Take the 2-minute tour ×
Stack Overflow is a question and answer site for professional and enthusiast programmers. It's 100% free, no registration required.

I'm creating a canvas-based game that has an important timing element to it. Upon completion of the game, the user's completion time is to be sent to PHP/MySQL on the server for comparison with other players.

Server-side timing (i.e. begin request time to submit request time) seems like it could introduce load times as affecting the user's actual time and therefore inefficient in this case.

What I'm having trouble with is determining a way to assure that the time sent is legitimate. How can I stop someone from using their console and editing the client-side code in such a way as to submit a false time?

Any help would be greatly appreciated.

share|improve this question
    
If you want security I think your going to have to settle for Server-side timing... –  Event_Horizon Oct 12 '12 at 14:43
    
You could use an iframe. –  Eric Leroy Oct 12 '12 at 14:44
    
javascript...that has an important timing element to it - that is where you went wrong –  vol7ron Oct 12 '12 at 14:45
    
Related: stackoverflow.com/questions/12864537/… (Followup question) –  Bergi Oct 27 '12 at 16:37

4 Answers 4

You can't. Never trust the client. Every request to your server could be spoofed.

share|improve this answer
1  
I would up-rate this 20 times if I could. –  GarethL Oct 12 '12 at 14:43
    
I've seen such game-score spoofing in action where users were trying to piggyback or fake ajax calls to servers to record scores/times - BEWARE! –  nickhar Oct 12 '12 at 14:44
    
I've seen my typing WPM go to 12000 (and stacked) because of a sluggish browser. –  vol7ron Oct 12 '12 at 14:48
    
OK ... So it is becoming clear that client-side timing simply won't be secure. I know the mantra about not trusting the client - that is what is causing my struggle in the first place. :-) So, if I do move all timing to the server and just deal with it, here is a follow-up question. The game obviously needs to be completed before submitting it. As the game puzzle is all Javascript, this introduces the problem of manipulating the client-side code to fake the completion of the game. I've created game JS code in a separate class file. If I instantiate the game as such: var game; –  Delford Chaffin Oct 12 '12 at 15:26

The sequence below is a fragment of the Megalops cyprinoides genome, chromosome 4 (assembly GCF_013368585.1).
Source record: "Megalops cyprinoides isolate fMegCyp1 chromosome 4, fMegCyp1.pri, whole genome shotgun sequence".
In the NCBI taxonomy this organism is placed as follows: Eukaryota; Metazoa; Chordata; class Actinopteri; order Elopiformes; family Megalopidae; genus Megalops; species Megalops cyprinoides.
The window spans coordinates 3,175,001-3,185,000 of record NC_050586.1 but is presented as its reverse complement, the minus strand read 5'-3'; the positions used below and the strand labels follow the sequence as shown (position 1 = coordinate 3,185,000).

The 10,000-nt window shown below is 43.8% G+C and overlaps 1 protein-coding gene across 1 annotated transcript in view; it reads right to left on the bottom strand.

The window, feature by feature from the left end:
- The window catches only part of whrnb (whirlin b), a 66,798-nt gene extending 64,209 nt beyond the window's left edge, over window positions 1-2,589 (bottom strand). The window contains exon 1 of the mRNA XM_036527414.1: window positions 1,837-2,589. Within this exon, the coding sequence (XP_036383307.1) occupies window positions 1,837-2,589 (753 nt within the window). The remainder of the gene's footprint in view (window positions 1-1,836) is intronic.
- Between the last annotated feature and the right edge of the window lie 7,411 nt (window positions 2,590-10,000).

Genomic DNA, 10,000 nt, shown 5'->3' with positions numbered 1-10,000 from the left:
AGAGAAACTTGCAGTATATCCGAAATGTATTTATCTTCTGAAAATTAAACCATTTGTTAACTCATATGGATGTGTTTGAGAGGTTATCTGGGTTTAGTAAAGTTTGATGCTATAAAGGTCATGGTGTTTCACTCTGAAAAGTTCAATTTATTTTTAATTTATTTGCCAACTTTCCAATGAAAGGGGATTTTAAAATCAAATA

I think you should ask your follow-up separately, or at least edit your question. Especially code is awful to read in comments –  Bergi Oct 12 '12 at 15:28

You cannot. Simply.

There clock may be running slow, they could change the date/time between start and finish.

I have worked on a project where we slowed down the clock to observe some behaviour.

So do NOT trust the client. Rely on your clock. That is the one that you have control over.

(Think about this - you ask a stranger off the street for the time, their watch may be a little fast or slow. Mine is a little fast so I will be more likely to be on time even if I am late!)

share|improve this answer

At the start of the game, ping the server and have the server save its server time to a session, or other persistance method. upon completion send the completed time to the server. At the server compare the time difference between the start time request and the end time request and the time submitted from The game. Allow for some discrepencies in time but like bergi say's its a lot of work and still not going to be 100%.

Flow Diagram:

Game start -> send command to server. 
Server saves time: (2:53pm)

Game end -> send players time to server (3mins).
Server gets current time (2:56pm)

Server compares start time (2:53pm) with current time (2:56pm) which is 3mins.
IF the difference == 3mins +/- 30sec then assume time is valid.

Adjust the details depending on how strict you need to be and what tolerances you'll accept. - Remember the client may not even be playing the game... any request can be spoofed. Hope this is a good starting point.

share|improve this answer
    
As a side note. Depending on your tolerances and the end users browser and bandwidth speed you may exclude some genuine times that just took a long time to get to your server, but thats the price of 'security'. –  Dpolehonski Oct 12 '12 at 14:54

Server-side timing (i.e. begin request time to submit request time) seems like it could introduce load times as affecting the user's actual time and therefore inefficient in this case.

It can. Welcome to the exciting world of online gaming. This is where your server-side application needs to be more advanced, where you can modify peoples times to make it more fair. Pings/traceroutes, should be performed to get a sense of the latency.

What I'm having trouble with is determining a way to assure that the time sent is legitimate. How can I stop someone from using their console and editing the client-side code in such a way as to submit a false time?

Not quite sure if HTML5 has any advancements in this area - I don't expect it would - but, one way would be to use Flash, or use an application outside the browser, which would probably defeat your purpose for using JavaScript in the first place.

share|improve this answer

Your Answer

 
discard

By posting your answer, you agree to the privacy policy and terms of service.

Not the answer you're looking for? Browse other questions tagged or ask your own question.